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  • Icon for: Terri La Count

    Terri La Count

    Trainee
    May 22, 2012 | 02:24 p.m.

    Very nicely done Andrew! I enjoyed both the poster and the video. These results have the potential of improving the lives of people beset by these diseases.

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Icon for: Andrew Breidenbach

ANDREW BREIDENBACH

University of Cincinnati
Years in Grad School: 2

BIOPOLYMER SCAFFOLD AFFECTS MECHANICAL AND STRUCTURAL PROPERTIES OF TISSUE-ENGINEERED CONSTRUCTS FOR TENDON AND LIGAMENT REPAIR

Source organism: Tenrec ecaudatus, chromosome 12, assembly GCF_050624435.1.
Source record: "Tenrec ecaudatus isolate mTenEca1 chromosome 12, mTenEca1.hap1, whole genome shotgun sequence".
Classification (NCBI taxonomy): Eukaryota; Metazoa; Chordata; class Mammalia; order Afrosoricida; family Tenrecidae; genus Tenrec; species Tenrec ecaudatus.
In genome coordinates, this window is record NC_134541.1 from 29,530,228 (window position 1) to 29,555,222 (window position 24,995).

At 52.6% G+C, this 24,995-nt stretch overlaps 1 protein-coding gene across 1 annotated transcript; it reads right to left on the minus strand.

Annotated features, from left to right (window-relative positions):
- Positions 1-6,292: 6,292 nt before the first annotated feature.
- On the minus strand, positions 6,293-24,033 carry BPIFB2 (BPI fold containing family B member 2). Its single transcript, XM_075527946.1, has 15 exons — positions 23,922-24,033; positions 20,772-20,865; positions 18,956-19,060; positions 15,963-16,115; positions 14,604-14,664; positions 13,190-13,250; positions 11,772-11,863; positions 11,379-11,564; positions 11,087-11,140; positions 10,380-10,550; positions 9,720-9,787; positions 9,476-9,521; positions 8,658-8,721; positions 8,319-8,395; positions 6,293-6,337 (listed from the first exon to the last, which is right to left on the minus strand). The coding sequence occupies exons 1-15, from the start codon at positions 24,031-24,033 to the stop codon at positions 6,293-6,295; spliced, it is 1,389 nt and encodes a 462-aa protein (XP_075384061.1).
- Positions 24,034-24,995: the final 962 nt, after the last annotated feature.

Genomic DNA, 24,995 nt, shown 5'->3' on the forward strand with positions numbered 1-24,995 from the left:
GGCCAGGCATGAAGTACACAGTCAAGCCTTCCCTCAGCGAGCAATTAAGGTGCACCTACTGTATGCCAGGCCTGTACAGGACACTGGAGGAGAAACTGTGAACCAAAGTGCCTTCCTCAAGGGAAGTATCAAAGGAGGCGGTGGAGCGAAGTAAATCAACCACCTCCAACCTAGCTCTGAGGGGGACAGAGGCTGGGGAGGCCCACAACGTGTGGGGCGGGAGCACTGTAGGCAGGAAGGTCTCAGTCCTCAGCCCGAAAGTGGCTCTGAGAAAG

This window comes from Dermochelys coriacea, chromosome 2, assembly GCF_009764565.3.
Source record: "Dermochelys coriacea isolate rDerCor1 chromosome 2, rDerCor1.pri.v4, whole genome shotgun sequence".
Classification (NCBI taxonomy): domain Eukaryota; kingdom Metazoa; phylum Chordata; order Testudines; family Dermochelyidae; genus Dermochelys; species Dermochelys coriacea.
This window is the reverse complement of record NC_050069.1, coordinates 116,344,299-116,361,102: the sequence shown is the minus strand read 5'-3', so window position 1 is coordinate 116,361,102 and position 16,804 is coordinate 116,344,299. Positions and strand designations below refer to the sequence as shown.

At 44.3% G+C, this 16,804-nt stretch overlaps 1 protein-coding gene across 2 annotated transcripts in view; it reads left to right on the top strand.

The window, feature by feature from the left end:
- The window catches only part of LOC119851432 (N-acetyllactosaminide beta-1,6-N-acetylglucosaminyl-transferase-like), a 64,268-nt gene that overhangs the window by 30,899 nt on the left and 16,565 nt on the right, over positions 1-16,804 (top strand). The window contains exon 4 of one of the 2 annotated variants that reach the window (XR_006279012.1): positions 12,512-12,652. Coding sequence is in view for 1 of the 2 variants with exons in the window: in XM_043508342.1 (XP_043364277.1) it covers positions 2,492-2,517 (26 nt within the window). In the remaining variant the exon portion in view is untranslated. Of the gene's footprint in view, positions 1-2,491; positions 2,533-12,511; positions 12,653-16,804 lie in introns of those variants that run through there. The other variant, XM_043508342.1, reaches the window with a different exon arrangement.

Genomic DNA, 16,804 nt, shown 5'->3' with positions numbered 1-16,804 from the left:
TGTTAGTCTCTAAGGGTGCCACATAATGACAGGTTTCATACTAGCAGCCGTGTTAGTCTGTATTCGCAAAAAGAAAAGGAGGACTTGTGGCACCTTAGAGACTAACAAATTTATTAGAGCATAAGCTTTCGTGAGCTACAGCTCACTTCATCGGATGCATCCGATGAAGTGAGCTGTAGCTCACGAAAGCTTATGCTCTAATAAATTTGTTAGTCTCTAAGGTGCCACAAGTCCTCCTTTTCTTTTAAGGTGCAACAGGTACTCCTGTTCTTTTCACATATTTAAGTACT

More than $57 billion dollars are spent annually to treat tendon and ligament injuries in the U.S. (Andersson et al., AAOS, 2008). Tissue grafts are typically used to repair these damaged structures. However, osteoarthritis rates are equally high among individuals who have undergone reconstructive knee surgery compared to those who have not (von Porat et al., Ann. Rheum. Dis., 2004), suggesting that current surgical techniques do not restore normal function to the damaged joint. Tissue engineering strategies have shown efficacy in improving tendon repair using cell-seeded tissue-engineered constructs (TECs) by restoring functional tissue mechanical properties (Butler et al., J. Ortho. Res., 2008). The cell membrane acts as a transmitter of environmental conditions to the cell nucleus, which affects gene expression. It is important to understand how TEC material affects cellular response to ensure the safety and efficacy of tissue-engineered repairs. Collagen and fibrin materials are naturally occurring biopolymers, allow for flexibility in construct design, and can be remodeled by cells. This study compared TEC mechanical properties, TEC structure and gene expression patterns of cells seeded in fibrin and type I collagen hydrogels over time in culture. Paradoxically, results show that the more compliant fibrin actually results in a mechanically stronger TEC and is structurally more similar to native tendon tissue than a collagen TEC. This study suggests that fibrin may be a better candidate for tissue-engineered repairs and illustrates the importance of understanding the biological relationships between cells and materials to improve tendon repair. [NSF IGERT 0333377]